I hope you are healthy and hunkered down where ever you may be. Now that we are all facing a bit more time at home, I thought it might be a good time to do all of those less than glamorous (but still super important) Lightroom Classic chores that are easy to put off. I’m going to link to a few of our past posts that go more in-depth on some of the topics I’ll mention, so be sure to follow those links when you see them.

Check The Location of Your Catalog

This may seem silly, but you would be surprised at how often I encounter people who don’t know where their catalog is located at all or discover that it is not where they expected. Part of the reason for this is that under normal operation you don’t actually need to know where it is. You just open Lightroom Classic, and it opens the last catalog that was used. The issue is when there is a problem, and then you’re not in your best frame of mind for a search and rescue mission. So, here’s my advice for finding where your catalog is located. Hopefully it is right where you thought. If you find it, and decide you want to rename it to something more useful, here’s how.

Set that Catalog As the Default

Now that you know or confirmed where your catalog is located, make sure it is set as the default catalog when you open Lightroom Classic. Don’t rely on the “Load most recent catalog” setting that is configured by default. You want to be in charge of this important decision.

Utilize the Built-in Catalog Backup Function

With your catalog located, possibly renamed, and set as the default, you want to ensure that all of the work you do in Lightroom Classic is also backed up with an integrity check on a regular basis. Sure, you are probably using some sort of full system backup, and I applaud you for that. But there is a good reason to use the built in catalog back up function too, which is that it saves a new copy of your catalog up to that point in time, then compresses it into a zip file to reduce size. Should your working catalog become corrupted or if you suffer a drive failure you’ll have a series of recent catalogs to fall back on. However, a far more likely scenario is that you’ll do some sort of self-inflicted injury on your catalog (like delete a saved book collection, or accidentally remove a folder from the catalog and lose all edits on those photos, or some other own goal), and by having a recent backup copy of your catalog, you can just shrug it off and get the important information from the most recent backup. So, go ahead and set up the automated catalog backup function.

Find Any Missing/Offline Photos and Reconnect Them

There are some good reasons why you might have offline/missing photos in your catalog, such as the drive they are stored on is disconnected at the moment. In a case like that all you need to do is reconnect the drive, and all is well again. However, there are also situations where photos are considered offline/missing because of actions we took without being aware of the consequences.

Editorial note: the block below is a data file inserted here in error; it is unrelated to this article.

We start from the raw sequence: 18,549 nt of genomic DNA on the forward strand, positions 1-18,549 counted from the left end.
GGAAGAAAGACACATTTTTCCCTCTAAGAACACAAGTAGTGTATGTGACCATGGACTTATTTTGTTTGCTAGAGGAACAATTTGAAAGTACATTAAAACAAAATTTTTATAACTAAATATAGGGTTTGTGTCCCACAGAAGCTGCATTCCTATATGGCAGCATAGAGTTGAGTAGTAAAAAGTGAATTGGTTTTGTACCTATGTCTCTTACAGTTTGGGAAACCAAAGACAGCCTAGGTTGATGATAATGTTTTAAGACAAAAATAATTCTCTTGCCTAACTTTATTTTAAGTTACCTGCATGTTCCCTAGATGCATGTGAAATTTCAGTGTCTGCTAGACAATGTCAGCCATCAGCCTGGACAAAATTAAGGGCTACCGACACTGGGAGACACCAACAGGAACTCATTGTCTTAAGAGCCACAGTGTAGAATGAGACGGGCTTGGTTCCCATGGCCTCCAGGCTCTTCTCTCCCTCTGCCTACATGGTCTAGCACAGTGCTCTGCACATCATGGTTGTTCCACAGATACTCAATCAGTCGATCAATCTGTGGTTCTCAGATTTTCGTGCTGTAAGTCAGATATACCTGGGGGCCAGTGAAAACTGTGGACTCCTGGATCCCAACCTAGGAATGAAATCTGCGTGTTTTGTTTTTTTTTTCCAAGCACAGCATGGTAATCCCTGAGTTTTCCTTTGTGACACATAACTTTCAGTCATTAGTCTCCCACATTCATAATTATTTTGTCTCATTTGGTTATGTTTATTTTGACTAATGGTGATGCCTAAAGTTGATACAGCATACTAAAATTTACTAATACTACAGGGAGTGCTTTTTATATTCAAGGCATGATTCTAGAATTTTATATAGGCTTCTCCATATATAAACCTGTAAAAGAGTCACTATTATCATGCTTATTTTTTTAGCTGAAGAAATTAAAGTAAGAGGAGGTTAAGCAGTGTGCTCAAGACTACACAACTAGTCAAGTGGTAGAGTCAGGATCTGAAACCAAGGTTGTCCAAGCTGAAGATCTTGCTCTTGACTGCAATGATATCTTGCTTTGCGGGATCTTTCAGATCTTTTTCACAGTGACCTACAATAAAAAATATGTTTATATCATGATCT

One of the most common actions we take to cause our photos to become “missing” as far as Lightroom Classic is concerned is when we move, rename, or delete them outside of Lightroom Classic. All Lightroom Classic knows is the complete path, from the volume name (PC: drive letter) to the individual file name (and every folder in between). If we make even the smallest change to that path outside of Lightroom, it results in the affected photos being considered offline or missing.

The first thing to note is if you have any drives showing as offline, and if so, plug those in. Give it a moment, and those should automatically reconnect and show up in the Folders panel. Once all drives are connected and you still encounter offline/missing folders or photos, here are the ways to resolve those issues.

Master The Folders Panel

The Folders panel is not sexy, but it is one of the most important panels in all of Lightroom Classic because it is your direct link from Lightroom Classic to where your photos are stored on your drive. You can use it to move your photos between folders, to add/create new folders, to move your photos between drives, to rename folders, to import photos directly to a given folder, and so much more. So much that I wrote a two-part article on how to get the most out of this lowly panel. Start with the fundamentals of the Folders panel, and then move on to the essential tasks you need to know.

While you can use the Folders panel to move photos between drives, I do want to point out another command found in the Folders panel called Update Folder Location, which is my preferred method for moving large amounts of photos between drives.

Ok, that should put your Lightroom Classic world in a good place for moving forward, and hopefully you’ll agree it is time well spent. Be well!

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